These myths and rituals often seem to extend beyond the temple, making their way to the beaches. While the Brahmins head to the beach for their evening prayers, there is a brief moment of direct interaction between them and the tourists, who primarily visit Gokarna as part of a highly spiritual journey in search of some higher truth. The calming sounds of the gushing seas combined with the blanket of a starry sky above one’s head and the formless shifting sand below one’s feet could give anyone a feeling of deeper understanding and transcendence. While the Brahmins follow their path by continuously dedicating themselves to their duties, the visitors adopt a different approach wherein they attempt to meditate by deviating from the mundane and turn their energies inwards to focus on themselves.
This quest continues through the day except in the afternoon when the sun is at its zenith. When the sun beats down with a vengeance on the backs of people and the sand pricks the feet with ferocity, most of the visitors take a break with a cleansing dip in the blue sea.
However, in the evenings, a walk down the beach could reveal so much about the different roads people walk down to find internal peace and equilibrium. Some find solace in doing yoga, some spend entire days in solitude, while other try to strike a balance in their daily routines. Whatever one’s mode of finding a soul, a meaning to life, God, peace or even just solitude may be; the sea and the beaches of Gokarna seem to be just the right catalyst or just the right signpost pointing in the right direction.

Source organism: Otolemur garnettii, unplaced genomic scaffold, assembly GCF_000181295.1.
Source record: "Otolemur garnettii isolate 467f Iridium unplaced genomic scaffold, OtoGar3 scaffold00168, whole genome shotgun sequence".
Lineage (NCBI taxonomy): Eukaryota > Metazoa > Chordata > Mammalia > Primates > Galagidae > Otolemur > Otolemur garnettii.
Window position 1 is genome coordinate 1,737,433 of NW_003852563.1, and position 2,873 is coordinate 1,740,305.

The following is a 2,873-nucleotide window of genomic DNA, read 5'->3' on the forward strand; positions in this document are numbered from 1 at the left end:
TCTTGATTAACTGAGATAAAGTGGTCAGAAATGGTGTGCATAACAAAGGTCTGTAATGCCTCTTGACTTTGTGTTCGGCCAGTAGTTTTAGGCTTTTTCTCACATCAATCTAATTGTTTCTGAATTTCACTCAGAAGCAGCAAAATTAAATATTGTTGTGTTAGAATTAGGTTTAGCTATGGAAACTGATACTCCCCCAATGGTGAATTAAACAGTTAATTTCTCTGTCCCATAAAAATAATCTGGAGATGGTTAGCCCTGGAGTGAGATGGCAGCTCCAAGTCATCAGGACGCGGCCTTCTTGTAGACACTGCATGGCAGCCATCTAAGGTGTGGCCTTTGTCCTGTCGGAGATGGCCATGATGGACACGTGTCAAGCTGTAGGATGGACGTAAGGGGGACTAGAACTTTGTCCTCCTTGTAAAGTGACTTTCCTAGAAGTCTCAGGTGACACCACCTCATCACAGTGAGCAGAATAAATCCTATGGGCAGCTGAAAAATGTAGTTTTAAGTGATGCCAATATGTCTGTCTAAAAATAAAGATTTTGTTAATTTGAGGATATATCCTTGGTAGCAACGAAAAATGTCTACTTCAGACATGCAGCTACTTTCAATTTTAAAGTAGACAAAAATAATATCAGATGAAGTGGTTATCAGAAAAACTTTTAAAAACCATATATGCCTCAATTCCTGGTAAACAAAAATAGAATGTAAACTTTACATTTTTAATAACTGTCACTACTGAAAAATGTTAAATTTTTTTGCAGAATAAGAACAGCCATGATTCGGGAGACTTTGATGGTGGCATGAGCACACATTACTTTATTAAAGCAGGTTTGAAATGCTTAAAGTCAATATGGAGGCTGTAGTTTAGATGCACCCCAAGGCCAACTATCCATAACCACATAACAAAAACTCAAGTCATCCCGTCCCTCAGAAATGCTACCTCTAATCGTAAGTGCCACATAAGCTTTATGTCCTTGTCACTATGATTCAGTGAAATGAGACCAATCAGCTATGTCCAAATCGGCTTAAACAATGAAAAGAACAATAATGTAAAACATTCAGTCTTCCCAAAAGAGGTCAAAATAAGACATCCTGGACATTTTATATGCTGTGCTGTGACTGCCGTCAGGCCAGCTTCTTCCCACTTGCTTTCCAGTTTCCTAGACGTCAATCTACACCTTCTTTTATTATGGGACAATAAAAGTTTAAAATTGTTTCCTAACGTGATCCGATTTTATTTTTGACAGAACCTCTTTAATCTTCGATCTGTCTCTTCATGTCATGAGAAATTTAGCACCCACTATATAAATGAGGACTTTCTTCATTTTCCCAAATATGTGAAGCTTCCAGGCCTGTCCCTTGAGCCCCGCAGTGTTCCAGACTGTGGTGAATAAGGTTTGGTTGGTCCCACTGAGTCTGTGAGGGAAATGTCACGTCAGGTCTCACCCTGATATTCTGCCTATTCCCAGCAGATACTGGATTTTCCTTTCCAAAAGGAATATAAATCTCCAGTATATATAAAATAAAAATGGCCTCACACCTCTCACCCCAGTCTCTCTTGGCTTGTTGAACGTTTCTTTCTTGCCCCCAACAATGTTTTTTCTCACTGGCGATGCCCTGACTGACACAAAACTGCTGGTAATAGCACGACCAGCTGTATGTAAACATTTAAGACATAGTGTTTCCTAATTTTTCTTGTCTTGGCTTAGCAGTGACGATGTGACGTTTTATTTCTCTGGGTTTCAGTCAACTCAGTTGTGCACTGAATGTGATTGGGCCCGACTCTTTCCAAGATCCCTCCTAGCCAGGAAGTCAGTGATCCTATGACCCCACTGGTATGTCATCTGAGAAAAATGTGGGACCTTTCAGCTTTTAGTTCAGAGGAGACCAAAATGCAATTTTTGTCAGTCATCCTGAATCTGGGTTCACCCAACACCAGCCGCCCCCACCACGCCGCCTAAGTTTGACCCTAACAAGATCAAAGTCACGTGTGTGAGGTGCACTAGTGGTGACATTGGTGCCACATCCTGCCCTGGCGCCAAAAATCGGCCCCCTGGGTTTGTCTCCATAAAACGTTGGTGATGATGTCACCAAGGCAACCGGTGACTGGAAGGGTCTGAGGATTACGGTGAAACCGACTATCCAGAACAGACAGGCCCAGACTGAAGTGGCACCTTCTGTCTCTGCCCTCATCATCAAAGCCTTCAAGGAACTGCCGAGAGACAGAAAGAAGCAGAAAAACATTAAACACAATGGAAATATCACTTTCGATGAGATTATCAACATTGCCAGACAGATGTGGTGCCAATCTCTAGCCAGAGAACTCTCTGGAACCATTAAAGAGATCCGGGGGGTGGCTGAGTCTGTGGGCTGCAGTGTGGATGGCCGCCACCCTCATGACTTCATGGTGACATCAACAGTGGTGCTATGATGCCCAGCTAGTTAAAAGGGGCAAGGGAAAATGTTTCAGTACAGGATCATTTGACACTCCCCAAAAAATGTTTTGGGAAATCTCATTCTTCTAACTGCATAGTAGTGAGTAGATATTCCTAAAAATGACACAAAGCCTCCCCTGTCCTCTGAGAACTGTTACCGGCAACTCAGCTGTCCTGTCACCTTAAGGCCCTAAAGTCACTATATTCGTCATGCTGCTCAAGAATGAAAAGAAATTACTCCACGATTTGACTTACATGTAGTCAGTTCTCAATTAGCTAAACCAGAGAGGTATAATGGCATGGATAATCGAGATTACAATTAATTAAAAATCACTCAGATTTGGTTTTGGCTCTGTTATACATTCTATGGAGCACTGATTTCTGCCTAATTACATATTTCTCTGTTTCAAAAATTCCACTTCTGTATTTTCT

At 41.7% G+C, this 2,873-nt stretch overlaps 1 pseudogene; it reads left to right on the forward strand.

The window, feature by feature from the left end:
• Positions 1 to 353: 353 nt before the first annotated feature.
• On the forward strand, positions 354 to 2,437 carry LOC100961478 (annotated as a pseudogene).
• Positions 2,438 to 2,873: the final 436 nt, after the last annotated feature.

Even now, Brahmins walk the short distance from their homes and their temples to the beach, where they perform the sandhyavandanam rituals, immersed in the salty water and rumbling their chants. In doing so, they pay homage to the myth; to the atmalinga, Shiva, and the sanctity of it all. Cocooned by the flickering of dusk, the echoes of their words and the shadows of their myths, they are safe from changing tides of the world beyond. Despite being surrounded by this transformation, one can hope to see their rituals outlive trends; that their belief will outrun the speed of change in a world where nothing else matters more.
Authors: Meena Aier, Megha Thumbunkel, Swetha Murali Source: Heritage India Magazine Vol. 4 Issue 4 (Nov 2011)